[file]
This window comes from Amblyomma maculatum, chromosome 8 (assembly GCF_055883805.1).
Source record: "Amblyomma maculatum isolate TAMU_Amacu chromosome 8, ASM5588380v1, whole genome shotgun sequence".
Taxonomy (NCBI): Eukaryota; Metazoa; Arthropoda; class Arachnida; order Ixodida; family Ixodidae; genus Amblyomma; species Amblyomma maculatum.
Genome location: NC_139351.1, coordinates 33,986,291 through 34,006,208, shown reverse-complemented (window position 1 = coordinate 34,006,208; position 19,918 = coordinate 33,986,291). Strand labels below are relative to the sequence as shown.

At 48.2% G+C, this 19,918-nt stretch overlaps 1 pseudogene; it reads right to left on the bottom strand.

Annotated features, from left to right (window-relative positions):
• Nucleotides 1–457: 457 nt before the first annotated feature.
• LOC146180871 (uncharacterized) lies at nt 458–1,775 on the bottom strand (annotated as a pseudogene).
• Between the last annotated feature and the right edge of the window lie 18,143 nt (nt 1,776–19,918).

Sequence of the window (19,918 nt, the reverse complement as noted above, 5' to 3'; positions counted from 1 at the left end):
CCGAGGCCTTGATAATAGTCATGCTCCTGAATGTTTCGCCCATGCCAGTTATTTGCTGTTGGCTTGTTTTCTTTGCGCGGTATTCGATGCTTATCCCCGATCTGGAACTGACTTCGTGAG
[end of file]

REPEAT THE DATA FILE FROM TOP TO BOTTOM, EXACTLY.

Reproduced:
This window comes from Amblyomma maculatum, chromosome 8 (assembly GCF_055883805.1).
Source record: "Amblyomma maculatum isolate TAMU_Amacu chromosome 8, ASM5588380v1, whole genome shotgun sequence".
Taxonomy (NCBI): Eukaryota; Metazoa; Arthropoda; class Arachnida; order Ixodida; family Ixodidae; genus Amblyomma; species Amblyomma maculatum.
Genome location: NC_139351.1, coordinates 33,986,291 through 34,006,208, shown reverse-complemented (window position 1 = coordinate 34,006,208; position 19,918 = coordinate 33,986,291). Strand labels below are relative to the sequence as shown.

At 48.2% G+C, this 19,918-nt stretch overlaps 1 pseudogene; it reads right to left on the bottom strand.

Annotated features, from left to right (window-relative positions):
• Nucleotides 1–457: 457 nt before the first annotated feature.
• LOC146180871 (uncharacterized) lies at nt 458–1,775 on the bottom strand (annotated as a pseudogene).
• Between the last annotated feature and the right edge of the window lie 18,143 nt (nt 1,776–19,918).

Sequence of the window (19,918 nt, the reverse complement as noted above, 5' to 3'; positions counted from 1 at the left end):
CCGAGGCCTTGATAATAGTCATGCTCCTGAATGTTTCGCCCATGCCAGTTATTTGCTGTTGGCTTGTTTTCTTTGCGCGGTATTCGATGCTTATCCCCGATCTGGAACTGACTTCGTGAG